Here is our first installment of “TV Is Dead, Long Live TV,” an ongoing series on the life and death of linear television.
What is “linear television” you ask? Read on . . .
At 10 a.m. on September 1, I joined a room of about 100 for the start of “Jane Espenson and her ‘Husbands‘” panel at DragonCon in Atlanta. As the panel went on, more fans of the web series filtered in, bringing the final seat count for this unadvertised web show to 150 cheering, clapping, laughing, and blushing fans.
For those not familiar with the online comic soap opera, Husbands originated with a script written by Brad Bell, who co-stars in the series with Sean Hemeon. Centered around a classic situation comedy premise—the accidental drunk Las Vegas wedding—the two main characters exploit the new comic twists presented to the Vegas wedding trope by being a same sex couple. The first season of Husbands achieved enough fan popularity that the second season was funded in part by fan funding through Kickstarter. A few in the DragonCon audience had with them special DVDs that were Kickstarter exclusives, ready for autographing.
Although the fan squee was infectious, and I did enjoy the sneak preview episode, I was not at the panel to celebrate Husbands fandom. I was there to ask Jane Espenson, who has brought fans of Buffy, Torchwood, Battlestar Galactica, and so many more hours of pure television enjoyment, what she thought about the life and death of linear TV.
“What’s linear TV?” she asked me back during the panel Q&A.
Linear TV is old-style appointment television, television that only moves forward in time, I explained. “Could you tell us how you feel about the life and death of linear television, now that you’re writing and helping to produce a web-only show?”
Espenson was excited, and talked for about three minutes, and her stars chimed in. “I think you’re missing something when you take out the commercial breaks,” she said. “That experience of knowing you have only four minutes to run to the bathroom, run to the refrigerator, and get back in front of the TV before Mork and Mindy starts again. There was also that community experience, of going to school the next day and talking to your friends about what you had just watched. If you missed the TV, you would miss out on conversation.”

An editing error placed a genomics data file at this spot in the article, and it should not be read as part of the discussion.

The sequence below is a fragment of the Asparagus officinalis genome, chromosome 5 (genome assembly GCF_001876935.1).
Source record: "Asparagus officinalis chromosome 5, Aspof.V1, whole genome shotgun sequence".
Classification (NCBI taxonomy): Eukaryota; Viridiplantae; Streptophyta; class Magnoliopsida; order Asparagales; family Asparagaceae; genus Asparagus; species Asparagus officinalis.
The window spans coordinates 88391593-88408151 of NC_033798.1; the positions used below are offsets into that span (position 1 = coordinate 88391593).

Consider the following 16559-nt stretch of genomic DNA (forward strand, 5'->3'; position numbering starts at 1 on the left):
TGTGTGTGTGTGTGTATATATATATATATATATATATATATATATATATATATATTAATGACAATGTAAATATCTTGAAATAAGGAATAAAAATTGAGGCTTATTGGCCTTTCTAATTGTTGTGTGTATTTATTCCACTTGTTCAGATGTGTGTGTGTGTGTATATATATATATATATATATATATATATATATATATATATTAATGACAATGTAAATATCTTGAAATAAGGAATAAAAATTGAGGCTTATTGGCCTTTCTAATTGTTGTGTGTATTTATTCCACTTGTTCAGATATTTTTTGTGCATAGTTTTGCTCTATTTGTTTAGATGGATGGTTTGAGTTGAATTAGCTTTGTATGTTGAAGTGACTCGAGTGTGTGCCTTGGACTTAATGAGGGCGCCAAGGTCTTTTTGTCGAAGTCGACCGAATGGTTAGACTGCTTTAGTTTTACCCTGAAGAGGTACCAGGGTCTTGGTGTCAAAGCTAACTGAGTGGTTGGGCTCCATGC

“I don’t always like watching TV alone,” said Sean Hemeon. “Did anyone see the last episode of Breaking Bad? I needed someone to hold me after that!”
Brad Bell pointed out that with Twitter, in some ways fans were even more communal on first-watch dates of linear TV such as Breaking Bad or Doctor Who because they are able to live-tweet reactions to each other, connecting instantly on emotional reaction points rather than waiting the next day to discuss as Jane had mentioned. “Television now is both more connected for some fans and less for others. I have to stay off social media altogether if I miss my important shows. So I would say linear TV still works for really compelling shows like Breaking Bad or True Blood.”
Bell’s comment rings true: For the moment, content is still king in television land. Web series such as Husbands and The Guild are successful because they elicit a strong fan response, just like Breaking Bad or True Blood, if on a smaller scale. Strong fan response for Husbands has resulted in strong fan service: Espenson and Bell announced that Dark Horse would be soon offering a line of Husbands comic books, where the characters would experience a different universe in each issue, including an issue with an Archie-like premise. The second season of the show will include guest appearances by Felicia Day, Amber Benson, Tricia Helfer, Jon Cryer, John Hodgman, and many more—not to mention a regular recurring role by Joss Whedon.
That television stars such as Tricia Helfer would appear on a web series at all is one of the reasons I’ve started asking about the life and death of linear television at every conference I attend. I work in a new and obscure field called Digital Asset Management (DAM), one of the many tools that makes non-linear TV possible. Although one could argue that non-linear television watching started the minute soap fans began recording their favorite shows on VHS during the day to watch at night instead of prime-time TV, the real revolution in non-linear television—the one affecting how all the TV you’re watching now is made and marketed—occurred not in an executive’s board room, or in a writer’s room, or even with advertisers who pay for most of our beloved programming. The real non-linear television revolution started with fans, and I plan to write here on Popshifter once a month on how that revolution is now playing out. Now more than ever, the fans are in charge of television content, for better or worse.
There are, of course, growing pains in this shift to fan-ruled content; a recurring joke between Bell and Espenson at the DragonCon panel involved setting piles of money on fire. At the same time, fans in the audience wanted to know if there would be another Kickstarter drive to which they could contribute, and the cost difference between Husbands and network TV. Bell guessed that one episode of some network TV shows would eat an entire season of Husbands‘ budget. Still, it was evident by the enthusiasm in the room that web-based television has found its audience, and that funding will follow. If fans were allowed to vote via Kickstarter which network TV shows were continued and which were cancelled, how many situation comedies would have a fan base as passionate as Husbands? How many cable series?
To find out more about Husbands, check out the series website.